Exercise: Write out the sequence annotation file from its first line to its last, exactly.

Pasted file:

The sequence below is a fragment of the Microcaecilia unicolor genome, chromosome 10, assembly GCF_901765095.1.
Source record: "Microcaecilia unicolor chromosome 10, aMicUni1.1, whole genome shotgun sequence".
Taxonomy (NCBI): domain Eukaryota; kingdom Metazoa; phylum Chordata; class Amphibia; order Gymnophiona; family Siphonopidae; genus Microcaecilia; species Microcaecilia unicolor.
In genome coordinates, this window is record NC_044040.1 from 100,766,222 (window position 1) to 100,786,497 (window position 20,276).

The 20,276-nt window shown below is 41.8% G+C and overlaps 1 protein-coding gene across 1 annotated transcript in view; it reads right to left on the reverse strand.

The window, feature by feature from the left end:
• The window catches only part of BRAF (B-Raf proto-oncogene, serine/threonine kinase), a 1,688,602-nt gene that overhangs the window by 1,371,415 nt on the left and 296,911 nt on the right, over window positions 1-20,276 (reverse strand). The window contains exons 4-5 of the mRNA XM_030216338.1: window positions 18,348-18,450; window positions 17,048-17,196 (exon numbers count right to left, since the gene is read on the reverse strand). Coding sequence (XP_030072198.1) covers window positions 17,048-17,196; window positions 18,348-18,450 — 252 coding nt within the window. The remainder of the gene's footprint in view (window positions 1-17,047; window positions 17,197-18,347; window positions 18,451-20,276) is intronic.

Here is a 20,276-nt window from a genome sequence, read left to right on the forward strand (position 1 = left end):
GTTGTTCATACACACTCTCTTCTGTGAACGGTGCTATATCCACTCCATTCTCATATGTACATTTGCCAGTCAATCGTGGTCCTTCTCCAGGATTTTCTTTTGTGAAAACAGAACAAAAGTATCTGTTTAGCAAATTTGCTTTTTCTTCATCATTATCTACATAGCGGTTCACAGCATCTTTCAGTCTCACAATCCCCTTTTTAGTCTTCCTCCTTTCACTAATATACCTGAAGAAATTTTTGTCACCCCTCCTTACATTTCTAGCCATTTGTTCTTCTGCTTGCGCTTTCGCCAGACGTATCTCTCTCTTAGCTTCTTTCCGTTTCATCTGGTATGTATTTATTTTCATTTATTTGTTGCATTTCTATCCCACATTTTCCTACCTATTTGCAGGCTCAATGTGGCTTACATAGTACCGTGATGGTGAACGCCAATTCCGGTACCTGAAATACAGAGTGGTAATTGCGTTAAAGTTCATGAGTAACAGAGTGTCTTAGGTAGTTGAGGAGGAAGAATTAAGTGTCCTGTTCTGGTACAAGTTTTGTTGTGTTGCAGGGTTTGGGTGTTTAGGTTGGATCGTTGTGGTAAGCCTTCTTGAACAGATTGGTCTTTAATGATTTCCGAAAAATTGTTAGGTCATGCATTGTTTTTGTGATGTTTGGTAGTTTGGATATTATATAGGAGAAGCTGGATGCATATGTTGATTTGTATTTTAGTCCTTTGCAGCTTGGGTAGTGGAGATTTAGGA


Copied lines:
The sequence below is a fragment of the Microcaecilia unicolor genome, chromosome 10, assembly GCF_901765095.1.
Source record: "Microcaecilia unicolor chromosome 10, aMicUni1.1, whole genome shotgun sequence".
Taxonomy (NCBI): domain Eukaryota; kingdom Metazoa; phylum Chordata; class Amphibia; order Gymnophiona; family Siphonopidae; genus Microcaecilia; species Microcaecilia unicolor.
In genome coordinates, this window is record NC_044040.1 from 100,766,222 (window position 1) to 100,786,497 (window position 20,276).

The 20,276-nt window shown below is 41.8% G+C and overlaps 1 protein-coding gene across 1 annotated transcript in view; it reads right to left on the reverse strand.

The window, feature by feature from the left end:
• The window catches only part of BRAF (B-Raf proto-oncogene, serine/threonine kinase), a 1,688,602-nt gene that overhangs the window by 1,371,415 nt on the left and 296,911 nt on the right, over window positions 1-20,276 (reverse strand). The window contains exons 4-5 of the mRNA XM_030216338.1: window positions 18,348-18,450; window positions 17,048-17,196 (exon numbers count right to left, since the gene is read on the reverse strand). Coding sequence (XP_030072198.1) covers window positions 17,048-17,196; window positions 18,348-18,450 — 252 coding nt within the window. The remainder of the gene's footprint in view (window positions 1-17,047; window positions 17,197-18,347; window positions 18,451-20,276) is intronic.

Here is a 20,276-nt window from a genome sequence, read left to right on the forward strand (position 1 = left end):
GTTGTTCATACACACTCTCTTCTGTGAACGGTGCTATATCCACTCCATTCTCATATGTACATTTGCCAGTCAATCGTGGTCCTTCTCCAGGATTTTCTTTTGTGAAAACAGAACAAAAGTATCTGTTTAGCAAATTTGCTTTTTCTTCATCATTATCTACATAGCGGTTCACAGCATCTTTCAGTCTCACAATCCCCTTTTTAGTCTTCCTCCTTTCACTAATATACCTGAAGAAATTTTTGTCACCCCTCCTTACATTTCTAGCCATTTGTTCTTCTGCTTGCGCTTTCGCCAGACGTATCTCTCTCTTAGCTTCTTTCCGTTTCATCTGGTATGTATTTATTTTCATTTATTTGTTGCATTTCTATCCCACATTTTCCTACCTATTTGCAGGCTCAATGTGGCTTACATAGTACCGTGATGGTGAACGCCAATTCCGGTACCTGAAATACAGAGTGGTAATTGCGTTAAAGTTCATGAGTAACAGAGTGTCTTAGGTAGTTGAGGAGGAAGAATTAAGTGTCCTGTTCTGGTACAAGTTTTGTTGTGTTGCAGGGTTTGGGTGTTTAGGTTGGATCGTTGTGGTAAGCCTTCTTGAACAGATTGGTCTTTAATGATTTCCGAAAAATTGTTAGGTCATGCATTGTTTTTGTGATGTTTGGTAGTTTGGATATTATATAGGAGAAGCTGGATGCATATGTTGATTTGTATTTTAGTCCTTTGCAGCTTGGGTAGTGGAGATTTAGGA